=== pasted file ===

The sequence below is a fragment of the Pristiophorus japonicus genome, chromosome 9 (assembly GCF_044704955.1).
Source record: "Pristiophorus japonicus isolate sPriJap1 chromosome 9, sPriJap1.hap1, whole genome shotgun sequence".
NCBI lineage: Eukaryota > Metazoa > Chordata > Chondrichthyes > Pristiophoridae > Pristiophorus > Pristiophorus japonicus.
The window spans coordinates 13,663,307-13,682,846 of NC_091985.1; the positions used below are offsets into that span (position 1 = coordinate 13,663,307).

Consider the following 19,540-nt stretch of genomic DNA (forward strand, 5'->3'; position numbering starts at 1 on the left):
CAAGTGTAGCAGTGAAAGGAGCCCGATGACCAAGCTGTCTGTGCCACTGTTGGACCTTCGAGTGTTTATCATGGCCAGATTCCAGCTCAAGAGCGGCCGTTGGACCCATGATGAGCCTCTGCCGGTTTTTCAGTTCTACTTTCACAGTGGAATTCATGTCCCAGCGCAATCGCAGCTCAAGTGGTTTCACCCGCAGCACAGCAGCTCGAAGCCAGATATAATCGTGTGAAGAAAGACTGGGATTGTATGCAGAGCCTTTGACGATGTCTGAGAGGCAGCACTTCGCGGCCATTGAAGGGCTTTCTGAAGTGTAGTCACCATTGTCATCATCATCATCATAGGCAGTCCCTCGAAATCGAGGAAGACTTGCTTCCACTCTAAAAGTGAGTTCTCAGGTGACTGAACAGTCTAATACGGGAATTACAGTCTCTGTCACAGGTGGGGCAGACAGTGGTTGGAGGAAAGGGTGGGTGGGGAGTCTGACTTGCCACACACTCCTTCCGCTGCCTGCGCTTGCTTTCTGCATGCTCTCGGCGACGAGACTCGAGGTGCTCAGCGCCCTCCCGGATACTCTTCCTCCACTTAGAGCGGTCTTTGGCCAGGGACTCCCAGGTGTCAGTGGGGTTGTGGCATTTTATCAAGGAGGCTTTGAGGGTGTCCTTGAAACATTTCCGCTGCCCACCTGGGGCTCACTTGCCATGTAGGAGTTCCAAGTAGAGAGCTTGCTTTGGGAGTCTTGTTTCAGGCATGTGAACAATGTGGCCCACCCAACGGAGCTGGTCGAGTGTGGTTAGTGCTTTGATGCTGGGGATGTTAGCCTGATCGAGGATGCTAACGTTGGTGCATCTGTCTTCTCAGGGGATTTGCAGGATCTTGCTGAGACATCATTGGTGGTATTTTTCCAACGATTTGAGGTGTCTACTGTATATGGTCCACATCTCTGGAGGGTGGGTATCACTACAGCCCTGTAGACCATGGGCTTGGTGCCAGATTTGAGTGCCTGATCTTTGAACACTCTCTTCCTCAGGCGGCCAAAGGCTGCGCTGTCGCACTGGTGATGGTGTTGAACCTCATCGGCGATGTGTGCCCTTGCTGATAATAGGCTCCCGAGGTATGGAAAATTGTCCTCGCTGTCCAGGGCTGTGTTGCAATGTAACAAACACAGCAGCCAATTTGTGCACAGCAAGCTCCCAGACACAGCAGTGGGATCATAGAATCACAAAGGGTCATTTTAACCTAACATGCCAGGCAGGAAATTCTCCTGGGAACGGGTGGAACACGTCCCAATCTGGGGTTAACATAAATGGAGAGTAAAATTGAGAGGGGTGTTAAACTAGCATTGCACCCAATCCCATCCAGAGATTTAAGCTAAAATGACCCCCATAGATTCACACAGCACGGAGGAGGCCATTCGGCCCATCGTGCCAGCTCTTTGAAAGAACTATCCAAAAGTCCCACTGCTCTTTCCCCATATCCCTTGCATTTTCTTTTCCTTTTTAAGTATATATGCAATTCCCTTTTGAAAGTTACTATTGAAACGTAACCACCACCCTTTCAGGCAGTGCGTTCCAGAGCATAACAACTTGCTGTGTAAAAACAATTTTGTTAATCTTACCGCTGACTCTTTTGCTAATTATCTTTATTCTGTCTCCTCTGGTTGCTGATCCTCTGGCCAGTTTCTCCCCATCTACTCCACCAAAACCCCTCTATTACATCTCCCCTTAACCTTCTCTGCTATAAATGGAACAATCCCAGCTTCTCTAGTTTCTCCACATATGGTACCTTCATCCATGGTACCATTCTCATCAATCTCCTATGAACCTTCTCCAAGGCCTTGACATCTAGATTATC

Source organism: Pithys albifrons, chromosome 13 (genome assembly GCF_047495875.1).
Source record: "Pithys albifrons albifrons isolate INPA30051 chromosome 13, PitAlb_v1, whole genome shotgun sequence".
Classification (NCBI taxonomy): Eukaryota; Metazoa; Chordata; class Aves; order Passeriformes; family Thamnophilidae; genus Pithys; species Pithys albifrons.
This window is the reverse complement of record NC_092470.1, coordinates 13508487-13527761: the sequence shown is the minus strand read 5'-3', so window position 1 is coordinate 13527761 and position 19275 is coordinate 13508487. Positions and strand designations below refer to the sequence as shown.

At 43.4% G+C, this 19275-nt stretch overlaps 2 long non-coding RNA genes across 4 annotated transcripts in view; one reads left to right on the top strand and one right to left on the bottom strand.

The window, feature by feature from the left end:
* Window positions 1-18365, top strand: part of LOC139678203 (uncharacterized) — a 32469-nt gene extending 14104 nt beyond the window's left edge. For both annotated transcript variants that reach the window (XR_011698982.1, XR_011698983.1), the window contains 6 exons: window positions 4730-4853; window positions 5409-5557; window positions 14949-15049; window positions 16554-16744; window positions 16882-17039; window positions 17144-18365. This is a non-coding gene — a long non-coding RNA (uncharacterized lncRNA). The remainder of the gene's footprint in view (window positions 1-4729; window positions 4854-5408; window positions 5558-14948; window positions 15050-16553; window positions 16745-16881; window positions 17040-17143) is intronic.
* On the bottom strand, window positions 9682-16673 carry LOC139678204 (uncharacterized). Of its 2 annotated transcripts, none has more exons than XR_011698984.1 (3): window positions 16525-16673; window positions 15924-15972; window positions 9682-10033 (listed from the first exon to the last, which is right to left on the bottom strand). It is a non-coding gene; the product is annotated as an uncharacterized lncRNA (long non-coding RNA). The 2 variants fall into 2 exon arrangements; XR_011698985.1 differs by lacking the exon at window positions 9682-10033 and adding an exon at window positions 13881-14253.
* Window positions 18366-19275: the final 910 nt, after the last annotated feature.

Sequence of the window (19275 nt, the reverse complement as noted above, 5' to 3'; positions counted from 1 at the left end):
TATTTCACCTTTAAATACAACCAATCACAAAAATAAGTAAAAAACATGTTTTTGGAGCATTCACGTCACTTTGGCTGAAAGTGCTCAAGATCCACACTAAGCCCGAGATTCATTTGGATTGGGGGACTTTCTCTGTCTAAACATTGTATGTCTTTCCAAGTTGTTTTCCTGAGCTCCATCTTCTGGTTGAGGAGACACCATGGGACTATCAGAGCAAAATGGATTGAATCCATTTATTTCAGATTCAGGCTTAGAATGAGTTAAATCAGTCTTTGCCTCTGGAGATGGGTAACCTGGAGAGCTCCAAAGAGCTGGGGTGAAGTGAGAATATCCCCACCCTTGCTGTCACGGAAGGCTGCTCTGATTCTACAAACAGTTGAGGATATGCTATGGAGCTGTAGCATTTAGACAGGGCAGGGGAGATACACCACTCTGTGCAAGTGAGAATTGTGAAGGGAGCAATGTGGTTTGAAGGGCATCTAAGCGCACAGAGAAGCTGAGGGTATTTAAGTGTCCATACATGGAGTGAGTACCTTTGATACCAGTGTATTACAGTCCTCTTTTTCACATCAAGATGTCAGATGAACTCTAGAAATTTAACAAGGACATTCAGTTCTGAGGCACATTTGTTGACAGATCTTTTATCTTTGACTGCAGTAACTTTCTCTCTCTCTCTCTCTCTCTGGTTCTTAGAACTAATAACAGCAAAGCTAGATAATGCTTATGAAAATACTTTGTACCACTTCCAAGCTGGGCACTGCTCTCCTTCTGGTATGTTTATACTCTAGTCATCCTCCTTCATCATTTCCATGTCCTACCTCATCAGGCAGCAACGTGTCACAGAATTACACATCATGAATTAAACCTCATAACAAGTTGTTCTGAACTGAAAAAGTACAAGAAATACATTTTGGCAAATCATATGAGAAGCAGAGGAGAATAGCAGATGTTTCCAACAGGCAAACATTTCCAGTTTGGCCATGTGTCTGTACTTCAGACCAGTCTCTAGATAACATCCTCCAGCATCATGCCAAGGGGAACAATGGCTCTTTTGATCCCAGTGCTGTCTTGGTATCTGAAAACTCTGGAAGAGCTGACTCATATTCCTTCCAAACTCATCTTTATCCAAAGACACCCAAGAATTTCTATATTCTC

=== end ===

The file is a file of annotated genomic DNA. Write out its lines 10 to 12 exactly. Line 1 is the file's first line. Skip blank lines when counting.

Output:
This window is the reverse complement of record NC_092470.1, coordinates 13508487-13527761: the sequence shown is the minus strand read 5'-3', so window position 1 is coordinate 13527761 and position 19275 is coordinate 13508487. Positions and strand designations below refer to the sequence as shown.

At 43.4% G+C, this 19275-nt stretch overlaps 2 long non-coding RNA genes across 4 annotated transcripts in view; one reads left to right on the top strand and one right to left on the bottom strand.

The window, feature by feature from the left end: